One of the many great things about watching Premier League soccer — indeed, all of English soccer — is their traditional handling of the season’s last day.

There’s another trophy headed for Chelsea’s museum this year.

I’m sure the last day is interesting in all leagues and sports, but in England they have a cool way of doing it, plus there is more at stake than usual. The bottom line is that the entire league plays on that last day, at exactly the same time.

To understand why they do this, let’s first quickly review how they determine champions, and what else can be at stake on the last day.

The leagues and cups of English football are arranged in a pyramid, connected by promotion and relegation. So, at the end of the season in all the leagues, there is a champion determined by record over the course of the whole season — but also, the bottom three clubs have to drop down a league for the whole next season. That’s relegation. Promotion is simply the top three coming up from the league below.

There is a whole different competition at the top of the Premier League table, as well: Who will finish in the top four, thus qualifying for the European Champions League the next season? For that matter, who will finish 5th and 6th, getting into the Europa League? And in lower leagues, the top two teams are automatically promoted, but no. 3-6 go into a playoff.

Thank to Spurs’ top-four finish this year, Tottenham’s famous cockerel will oversee European football next year.

In the Premier League, when all the games kick off at 3 p.m. their time on May 21, there could be a lot of stuff still undecided. Chelsea will probably already be champions, and as I write this, Middlesbrough and Sunderland are already relegated. Tottenham will finish in the top four, but beyond that? Two of Manchester City, Liverpool, Arsenal, and Manchester United will not make the top four. Hull, Swansea, or perhaps Crystal Palace will also be relegated. And, if these questions get to the last day, there will be a lot of people paying a lot of attention to a lot of different games at once.

Why do they do it this way? To avoid teams colluding, more or less. Let’s say you’re close to relegation and your opponent is sitting in fourth place. Obviously, you’d both like to win, but losing would be disaster. Meanwhile, if another result earlier in the day has gone a certain way, it might benefit both of you to draw. And you might then spend 90 minutes kicking the ball around and not bothering the goalkeepers at all — hardly a sporting reaction, but it has happened.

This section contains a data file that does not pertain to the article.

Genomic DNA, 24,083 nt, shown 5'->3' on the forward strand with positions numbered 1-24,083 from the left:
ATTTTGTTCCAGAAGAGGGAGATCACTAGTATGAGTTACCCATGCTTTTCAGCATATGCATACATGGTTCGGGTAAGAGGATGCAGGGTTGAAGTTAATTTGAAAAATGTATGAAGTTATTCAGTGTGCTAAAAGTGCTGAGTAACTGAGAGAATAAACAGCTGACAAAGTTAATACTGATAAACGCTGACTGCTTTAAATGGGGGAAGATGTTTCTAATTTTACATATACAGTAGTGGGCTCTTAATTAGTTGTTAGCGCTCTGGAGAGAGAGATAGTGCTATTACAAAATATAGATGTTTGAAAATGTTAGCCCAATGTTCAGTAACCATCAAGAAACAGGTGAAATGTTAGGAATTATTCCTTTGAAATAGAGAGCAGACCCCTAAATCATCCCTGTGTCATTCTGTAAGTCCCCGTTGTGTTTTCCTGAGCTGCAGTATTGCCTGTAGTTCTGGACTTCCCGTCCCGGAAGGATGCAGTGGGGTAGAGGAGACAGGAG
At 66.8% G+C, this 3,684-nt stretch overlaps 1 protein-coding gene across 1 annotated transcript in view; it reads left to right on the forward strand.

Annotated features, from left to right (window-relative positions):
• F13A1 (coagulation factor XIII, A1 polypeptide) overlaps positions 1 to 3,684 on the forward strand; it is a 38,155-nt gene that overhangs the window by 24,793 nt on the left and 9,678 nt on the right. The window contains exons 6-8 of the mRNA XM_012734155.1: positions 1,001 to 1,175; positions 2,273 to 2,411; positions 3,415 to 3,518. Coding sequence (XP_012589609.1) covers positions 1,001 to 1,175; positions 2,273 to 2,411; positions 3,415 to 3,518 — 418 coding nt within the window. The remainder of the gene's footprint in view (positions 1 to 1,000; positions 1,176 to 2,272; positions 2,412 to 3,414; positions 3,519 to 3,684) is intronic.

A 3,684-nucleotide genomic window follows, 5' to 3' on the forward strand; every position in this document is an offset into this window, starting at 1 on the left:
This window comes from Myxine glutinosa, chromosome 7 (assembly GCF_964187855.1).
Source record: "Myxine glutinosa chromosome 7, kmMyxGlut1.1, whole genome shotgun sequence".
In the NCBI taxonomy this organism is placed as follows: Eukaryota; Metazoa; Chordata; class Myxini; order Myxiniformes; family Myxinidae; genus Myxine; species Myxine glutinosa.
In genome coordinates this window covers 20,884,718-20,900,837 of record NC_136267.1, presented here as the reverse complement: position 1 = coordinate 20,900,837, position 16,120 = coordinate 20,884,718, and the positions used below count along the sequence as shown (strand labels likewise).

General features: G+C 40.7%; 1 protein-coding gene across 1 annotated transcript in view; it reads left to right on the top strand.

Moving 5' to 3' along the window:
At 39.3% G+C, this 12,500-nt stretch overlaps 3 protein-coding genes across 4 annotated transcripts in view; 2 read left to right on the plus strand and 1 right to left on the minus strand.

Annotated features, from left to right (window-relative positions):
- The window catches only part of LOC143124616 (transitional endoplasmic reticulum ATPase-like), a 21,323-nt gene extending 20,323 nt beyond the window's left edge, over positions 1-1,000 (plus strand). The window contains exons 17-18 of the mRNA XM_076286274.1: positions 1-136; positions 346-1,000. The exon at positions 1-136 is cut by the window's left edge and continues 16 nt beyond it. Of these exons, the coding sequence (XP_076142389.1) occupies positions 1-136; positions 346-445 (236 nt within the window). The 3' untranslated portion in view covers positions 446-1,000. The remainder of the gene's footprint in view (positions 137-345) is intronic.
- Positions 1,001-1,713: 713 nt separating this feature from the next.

To avoid that, they all play at once, which every English fan I have asked about this describes as “chaos.”

One possible scenario is a team doing what they needed to do, then having to wait a few very nervous moments to find out what happened elsewhere. That describes the last game for West Bromwich Albion in 2005. West Brom needed to win on the last day at home vs. Portsmouth, but they also needed Crystal Palace to not beat Charlton. With that in mind, skip ahead to 9:30 on this video, and enjoy. I love the fans in Birmingham cheering something they’ve heard about from London, the vibe of a game going on in front of thousands of people whose minds are elsewhere, and that awful 30 seconds after they had won but they didn’t know how it came out. It’s worth five minutes of your time.

The most famous example by far was the year that Manchester City took the title away from their bitter rivals, Manchester United, in literally the last two minutes of the season.

Here’s the setup: going into the last day of the 2012-13 season, City and United were level on points, but City were well ahead on the first tiebreaker, goal differential. So, it was simple: If somebody had a better result that day, they were champs. Same result? City are champs for the first time since 1968. United were at Sunderland, City at home to Queens Park Rangers, who were also trying to avoid relegation.

Skip ahead about 90 minutes. United are wrapping up a 1-0 win at Sunderland, but City, shockingly, are trailing QPR, 2-1 in injury time. Assuming United won, City had to win, or watch United celebrate again. I’ll let this video take it from here:

Just as an add-on here, it’s worth checking out the scenes from Sunderland that day, where the Sunderland fans, after hearing of City’s heroics, couldn’t help but taunt United by singing “Who are ya?” and “You’re gonna win fuck-all” and then doing City’s famous ponzan dance, locking arms and dancing with their backs to the pitch. After all, everybody but United fans really hate United!

The last day of the 2016-17 season has already happened for the lower leagues, and the Premier League probably won’t have anywhere near this drama. But there could still be a lot going on, so it should be worth watching.

Learn more about English soccer.

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